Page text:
Over 40 sport, culture and recreation groups will be in attendance promoting their activities and taking registrations for the upcoming year. For more information call 786-1750. PARTICIPATING ORGANIZATIONS 2012 2834 64th FIELD BATTERY R.C.A.C.C. (Army Cadets) Captain Paulette Jaques, 782-7457 We are a national youth program for youth 12 – 19 years. Our aim is to develop in youth the attributes of good Citizenship, Leadership, promote Physical Fitness. This is done by training on Parade Nights, outdoor weekends, Summer Camps, Adventure training and Expeditions. ASESSIPPI SKI CLUB Rita Hilbig, 786-6566 Asessippi Ski Club offers a full range of ski improvement and race programs for all ages. We strive for success in a fun, supportive environment. Our club runs mid-December to the end of March. Programs include alpine racing and skier cross. BIG BROTHERS BIG SISTERS OF YORKTON AND AREA Irma Van De Bon, 782-3471 Big Brothers Big Sisters of Yorkton and Area is a Charitable, non-profit organization committed to providing quality volunteer based mentoring for children from Yorkton and area. Start Something Big! BODY POETRY FITNESS STUDIO Wendy Nesseth, 786-1999 We offer a full range of yoga classes from beginner to intermediate. We also have Belly Fit, NIA and Ballroom Dance classes for everyone’s enjoyment and development. BOYS & GIRLS CLUB OF YORKTON INC. Erin Nelson, 783-2582 Non-profit organization providing quality programs and services for children and youth ages 0-18. CITY OF YORKTON COMMUNITY DEVELOPMENT, PARKS & RECREATION Darren Spelay, 786-1776 Information will be available for a variety of Fall-Winter Programs including Public Skating, Drop-In Sports, School Break Kids Conventions, squash, racquetball and walking track season passes and much more. DANCE INNOVATIONS Tammy Kostersky, 786-6814 Create, Imagine and Explore. Dance Innovations is proud to be celebrating its 18th season of providing dance education for children. We strive for excellence and encourage our students to do the same. From recreational to competitive ages 3 – 17, Dance Innovations has a class to suit all needs. Join us for our 18th season. It is going to be a great year. DUCK MONTAIN ALPINE RACE TEAM Paul Keys, 542-2044 or 542-2889 Run by the Kamsack Ski Club, D.A.R.T. offers youth ages 5 – 13 yrs and opportunity to experience the thrill of downhill ski racing. Five training sessions are held at the Duck Mountain Ski Area on select Saturday’s beginning in January. Racers have the option to travel with the team to Nancy Greene races held throughout the province. FREE MY MUSE THEATRE COMPANY Carrie Pengilly, 782-6873 A professional theatre studio offering classes and productions for ages 3 & up. GALLAGHER CENTRE WATER PARK 786-1740 The Gallagher Centre Water Park offers Lifesaving Society Swimming Lessons, Bronze family Courses, First Aid/CPR, lifeguarding and instructor courses. We also offer water fitness programs and specialty programs for all ages. GOOD SPIRIT SCHOOL DIVISION Lynel Martinuk, 786-5501 The Good Spirit School Division strives to provide safe, caring, welcoming schools for children. Our primary objective is to foster a respectful learning environment to improve education levels of all students in each of our 28 public schools throughout East Central Saskatchewan. HABITAT FOR HUMANITY Laurie Renton, 621-2175 A group committed to mobilizing volunteers and community partners in building affordable housing and promoting home ownership to provide an opportunity to break the cycle of poverty and enrich our community future. KALYNA UKRAINIAN DANCE Garth Kowalchuk, 782-5363 Yorkton Kalyna Dance School provides Ukrainian Dance instruction for ages 4 – 18 years. Instruction is given for six different regions: Poltavski, Transcarpathian, Bukovina, Hutzul, Volyn, and Polissia. We focus on Ukrainian dance, culture and tradition, all provided in a family oriented atmosphere. KEE’S TAEKWONDO AND YORKTON TAEKWONDO ASSOCIATION Wayne Mitchell, 783-0650 Respect, discipline, confidence, fitness and self-defense are aspects learned in the exciting world of Olympic Taekwondo. In Yorkton, only Kee’s is recognized by Sask Sport and Sport Canada as a qualified participant for this Olympic style sport. World certified black belt and NCCP certified instructors teach the Korean martial art of Taekwondo. Website: MELVILLE SPEED SKATING CLUB Don Coleman, 728-2982 Melville Speed Skating promotes fun & fitness through the sport of speed skating. An introductory “Learn to Skate” program is offered for children with no skating experience and there are also training programs based on a skill level for all ages. Practices are held in Melville twice a week and competitive meets occur province wide. MUSIC FOR YOUNG CHILDREN TM Laureen Kells, 272-4762 Group music lessons for young children. PAPER BAG PLAYERS Pam Milani, 621-2685 Providing community theatre in Yorkton and area for more than 25 years. 3 major events per year, Christmas dinner theatre in late Nov. early Dec. Spring mainstage production in April/May. Shakespeare in the Park in July. Looking for actors/actresses, directors, stage crew, etc. ROYAL CANADIAN AIR CADETS Terry Eritz, 782-3556 Aviation, sports and citizenship related activities for youth from 12 to 19 years of age. SADDLES AND STEEL Dave Walker, 782-1448 Music Lessons, Guitar, Bass, Keyboard and Drums. SCOUTS CANADA – ZION 8TH GROUP YORKTON John Spykerman, 782-6680 The aim is to help girls and boys, and adults develop their character as resourceful and responsible members of the community. Registration is accepted throughout the year. SKATE YORKTON Lana Klemetski, 782-5112 Skate Yorkton is a member club of Skate Canada. We provide professional coaching within the guidelines of Skate Canada Programs. TREASURE CHEST TOASTMASTERS Faye Andrusiak, 782-2994 Impact your world by enhancing your communication and leadership skills.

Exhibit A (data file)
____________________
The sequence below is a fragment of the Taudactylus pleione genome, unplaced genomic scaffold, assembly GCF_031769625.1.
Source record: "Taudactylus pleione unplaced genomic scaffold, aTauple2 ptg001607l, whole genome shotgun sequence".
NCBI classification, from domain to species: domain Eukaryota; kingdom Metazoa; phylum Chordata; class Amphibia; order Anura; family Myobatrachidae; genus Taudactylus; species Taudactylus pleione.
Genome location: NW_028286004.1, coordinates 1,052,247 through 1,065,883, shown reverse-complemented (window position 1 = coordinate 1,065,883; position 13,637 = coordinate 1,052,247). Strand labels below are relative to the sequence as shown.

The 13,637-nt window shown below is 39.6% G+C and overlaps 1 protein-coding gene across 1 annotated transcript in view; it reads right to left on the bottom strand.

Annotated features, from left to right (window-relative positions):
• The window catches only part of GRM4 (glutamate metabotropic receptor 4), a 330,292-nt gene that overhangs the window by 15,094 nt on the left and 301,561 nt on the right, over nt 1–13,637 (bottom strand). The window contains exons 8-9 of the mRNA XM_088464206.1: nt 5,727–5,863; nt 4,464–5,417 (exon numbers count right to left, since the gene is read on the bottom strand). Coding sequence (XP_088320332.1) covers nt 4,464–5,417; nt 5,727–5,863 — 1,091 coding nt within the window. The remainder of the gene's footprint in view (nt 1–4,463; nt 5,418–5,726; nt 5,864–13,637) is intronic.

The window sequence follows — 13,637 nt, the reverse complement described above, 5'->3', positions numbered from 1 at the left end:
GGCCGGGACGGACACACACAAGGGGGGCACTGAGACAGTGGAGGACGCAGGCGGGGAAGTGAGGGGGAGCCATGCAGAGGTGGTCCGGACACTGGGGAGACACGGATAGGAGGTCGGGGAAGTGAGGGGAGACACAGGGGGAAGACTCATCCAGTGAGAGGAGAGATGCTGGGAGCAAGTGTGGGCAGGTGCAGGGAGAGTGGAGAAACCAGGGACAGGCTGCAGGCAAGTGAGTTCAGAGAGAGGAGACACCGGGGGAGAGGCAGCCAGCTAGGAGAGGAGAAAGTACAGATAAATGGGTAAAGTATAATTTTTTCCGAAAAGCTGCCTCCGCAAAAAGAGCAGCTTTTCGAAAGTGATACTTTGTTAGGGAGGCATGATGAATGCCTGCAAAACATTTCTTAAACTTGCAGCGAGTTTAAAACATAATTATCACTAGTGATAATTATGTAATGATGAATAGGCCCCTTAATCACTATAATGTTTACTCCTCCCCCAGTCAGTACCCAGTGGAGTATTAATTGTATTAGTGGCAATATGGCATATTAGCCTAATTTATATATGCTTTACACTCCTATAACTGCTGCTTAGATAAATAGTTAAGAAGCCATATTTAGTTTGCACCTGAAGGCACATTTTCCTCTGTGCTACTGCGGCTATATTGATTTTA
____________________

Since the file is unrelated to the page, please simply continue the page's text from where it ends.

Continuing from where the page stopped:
GODFREY DEAN CULTURAL CENTRE Meeting Room Bookings . . . . . . . . . . . . . . . . . . . 786-1780 Galleries Information . . . . . . . . . . . . . . . . . . . . . . 786-2992 KINSMEN ARENA Arena Bookings . . . . . . . . . . . . . . . . . . . . . . . . . . 786-1780 Blue Room Bookings . . . . . . . . . . . . . . . . . . . . . . 786-1780 GALLAGHER CENTRE . . . . . . . . . . . . . . . 786-1740